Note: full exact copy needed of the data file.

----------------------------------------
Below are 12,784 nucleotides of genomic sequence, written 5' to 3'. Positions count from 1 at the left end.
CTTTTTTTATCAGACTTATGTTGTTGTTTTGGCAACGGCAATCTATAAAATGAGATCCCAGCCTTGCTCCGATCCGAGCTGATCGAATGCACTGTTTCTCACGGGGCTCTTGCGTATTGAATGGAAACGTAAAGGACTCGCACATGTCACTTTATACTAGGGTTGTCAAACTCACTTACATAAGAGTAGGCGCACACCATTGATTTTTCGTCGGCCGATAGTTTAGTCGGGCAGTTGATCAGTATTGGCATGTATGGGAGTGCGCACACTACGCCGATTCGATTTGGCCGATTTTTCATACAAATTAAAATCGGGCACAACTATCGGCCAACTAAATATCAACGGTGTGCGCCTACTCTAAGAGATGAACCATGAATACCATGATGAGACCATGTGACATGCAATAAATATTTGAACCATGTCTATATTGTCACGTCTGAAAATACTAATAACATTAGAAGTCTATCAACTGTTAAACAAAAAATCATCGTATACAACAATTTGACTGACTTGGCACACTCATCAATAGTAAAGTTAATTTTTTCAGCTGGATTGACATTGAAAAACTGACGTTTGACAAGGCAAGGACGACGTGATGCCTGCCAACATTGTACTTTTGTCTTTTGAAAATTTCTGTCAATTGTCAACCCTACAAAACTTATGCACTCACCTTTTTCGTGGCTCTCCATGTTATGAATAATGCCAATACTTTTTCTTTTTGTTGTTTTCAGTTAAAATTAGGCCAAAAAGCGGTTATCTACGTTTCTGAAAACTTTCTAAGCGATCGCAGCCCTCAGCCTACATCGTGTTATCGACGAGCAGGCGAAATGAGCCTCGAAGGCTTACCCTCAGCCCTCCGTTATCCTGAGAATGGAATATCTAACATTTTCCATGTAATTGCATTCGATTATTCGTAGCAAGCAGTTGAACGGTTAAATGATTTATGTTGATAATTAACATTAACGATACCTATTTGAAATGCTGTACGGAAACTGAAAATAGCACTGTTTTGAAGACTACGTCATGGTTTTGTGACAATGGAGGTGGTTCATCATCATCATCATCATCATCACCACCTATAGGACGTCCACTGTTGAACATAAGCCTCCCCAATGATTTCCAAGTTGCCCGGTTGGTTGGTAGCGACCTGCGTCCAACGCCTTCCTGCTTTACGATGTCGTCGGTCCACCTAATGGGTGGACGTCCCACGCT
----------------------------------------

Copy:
Below are 12,784 nucleotides of genomic sequence, written 5' to 3'. Positions count from 1 at the left end.
CTTTTTTTATCAGACTTATGTTGTTGTTTTGGCAACGGCAATCTATAAAATGAGATCCCAGCCTTGCTCCGATCCGAGCTGATCGAATGCACTGTTTCTCACGGGGCTCTTGCGTATTGAATGGAAACGTAAAGGACTCGCACATGTCACTTTATACTAGGGTTGTCAAACTCACTTACATAAGAGTAGGCGCACACCATTGATTTTTCGTCGGCCGATAGTTTAGTCGGGCAGTTGATCAGTATTGGCATGTATGGGAGTGCGCACACTACGCCGATTCGATTTGGCCGATTTTTCATACAAATTAAAATCGGGCACAACTATCGGCCAACTAAATATCAACGGTGTGCGCCTACTCTAAGAGATGAACCATGAATACCATGATGAGACCATGTGACATGCAATAAATATTTGAACCATGTCTATATTGTCACGTCTGAAAATACTAATAACATTAGAAGTCTATCAACTGTTAAACAAAAAATCATCGTATACAACAATTTGACTGACTTGGCACACTCATCAATAGTAAAGTTAATTTTTTCAGCTGGATTGACATTGAAAAACTGACGTTTGACAAGGCAAGGACGACGTGATGCCTGCCAACATTGTACTTTTGTCTTTTGAAAATTTCTGTCAATTGTCAACCCTACAAAACTTATGCACTCACCTTTTTCGTGGCTCTCCATGTTATGAATAATGCCAATACTTTTTCTTTTTGTTGTTTTCAGTTAAAATTAGGCCAAAAAGCGGTTATCTACGTTTCTGAAAACTTTCTAAGCGATCGCAGCCCTCAGCCTACATCGTGTTATCGACGAGCAGGCGAAATGAGCCTCGAAGGCTTACCCTCAGCCCTCCGTTATCCTGAGAATGGAATATCTAACATTTTCCATGTAATTGCATTCGATTATTCGTAGCAAGCAGTTGAACGGTTAAATGATTTATGTTGATAATTAACATTAACGATACCTATTTGAAATGCTGTACGGAAACTGAAAATAGCACTGTTTTGAAGACTACGTCATGGTTTTGTGACAATGGAGGTGGTTCATCATCATCATCATCATCATCACCACCTATAGGACGTCCACTGTTGAACATAAGCCTCCCCAATGATTTCCAAGTTGCCCGGTTGGTTGGTAGCGACCTGCGTCCAACGCCTTCCTGCTTTACGATGTCGTCGGTCCACCTAATGGGTGGACGTCCCACGCT